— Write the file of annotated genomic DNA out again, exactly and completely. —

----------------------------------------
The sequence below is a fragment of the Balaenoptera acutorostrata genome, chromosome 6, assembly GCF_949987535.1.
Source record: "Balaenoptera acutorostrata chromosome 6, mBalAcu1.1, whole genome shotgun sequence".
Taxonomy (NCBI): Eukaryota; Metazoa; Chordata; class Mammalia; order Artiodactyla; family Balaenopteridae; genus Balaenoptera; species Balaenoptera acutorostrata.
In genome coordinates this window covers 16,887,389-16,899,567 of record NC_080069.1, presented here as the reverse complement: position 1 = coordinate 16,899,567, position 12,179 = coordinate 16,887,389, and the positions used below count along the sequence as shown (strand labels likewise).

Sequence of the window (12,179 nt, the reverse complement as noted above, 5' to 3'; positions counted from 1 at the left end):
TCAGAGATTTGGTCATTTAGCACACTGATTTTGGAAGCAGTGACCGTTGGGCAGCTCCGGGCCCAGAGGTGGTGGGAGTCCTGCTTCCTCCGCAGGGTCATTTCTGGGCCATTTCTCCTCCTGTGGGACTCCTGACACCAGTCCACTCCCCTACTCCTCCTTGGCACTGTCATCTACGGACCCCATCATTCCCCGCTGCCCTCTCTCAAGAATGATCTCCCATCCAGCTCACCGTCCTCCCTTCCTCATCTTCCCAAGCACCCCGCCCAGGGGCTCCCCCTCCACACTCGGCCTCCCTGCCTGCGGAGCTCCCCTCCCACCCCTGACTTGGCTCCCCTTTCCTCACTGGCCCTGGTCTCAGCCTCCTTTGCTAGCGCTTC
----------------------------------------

The sequence below is a fragment of the Balaenoptera acutorostrata genome, chromosome 6, assembly GCF_949987535.1.
Source record: "Balaenoptera acutorostrata chromosome 6, mBalAcu1.1, whole genome shotgun sequence".
Taxonomy (NCBI): Eukaryota; Metazoa; Chordata; class Mammalia; order Artiodactyla; family Balaenopteridae; genus Balaenoptera; species Balaenoptera acutorostrata.
In genome coordinates this window covers 16,887,389-16,899,567 of record NC_080069.1, presented here as the reverse complement: position 1 = coordinate 16,899,567, position 12,179 = coordinate 16,887,389, and the positions used below count along the sequence as shown (strand labels likewise).

Sequence of the window (12,179 nt, the reverse complement as noted above, 5' to 3'; positions counted from 1 at the left end):
TCAGAGATTTGGTCATTTAGCACACTGATTTTGGAAGCAGTGACCGTTGGGCAGCTCCGGGCCCAGAGGTGGTGGGAGTCCTGCTTCCTCCGCAGGGTCATTTCTGGGCCATTTCTCCTCCTGTGGGACTCCTGACACCAGTCCACTCCCCTACTCCTCCTTGGCACTGTCATCTACGGACCCCATCATTCCCCGCTGCCCTCTCTCAAGAATGATCTCCCATCCAGCTCACCGTCCTCCCTTCCTCATCTTCCCAAGCACCCCGCCCAGGGGCTCCCCCTCCACACTCGGCCTCCCTGCCTGCGGAGCTCCCCTCCCACCCCTGACTTGGCTCCCCTTTCCTCACTGGCCCTGGTCTCAGCCTCCTTTGCTAGCGCTTC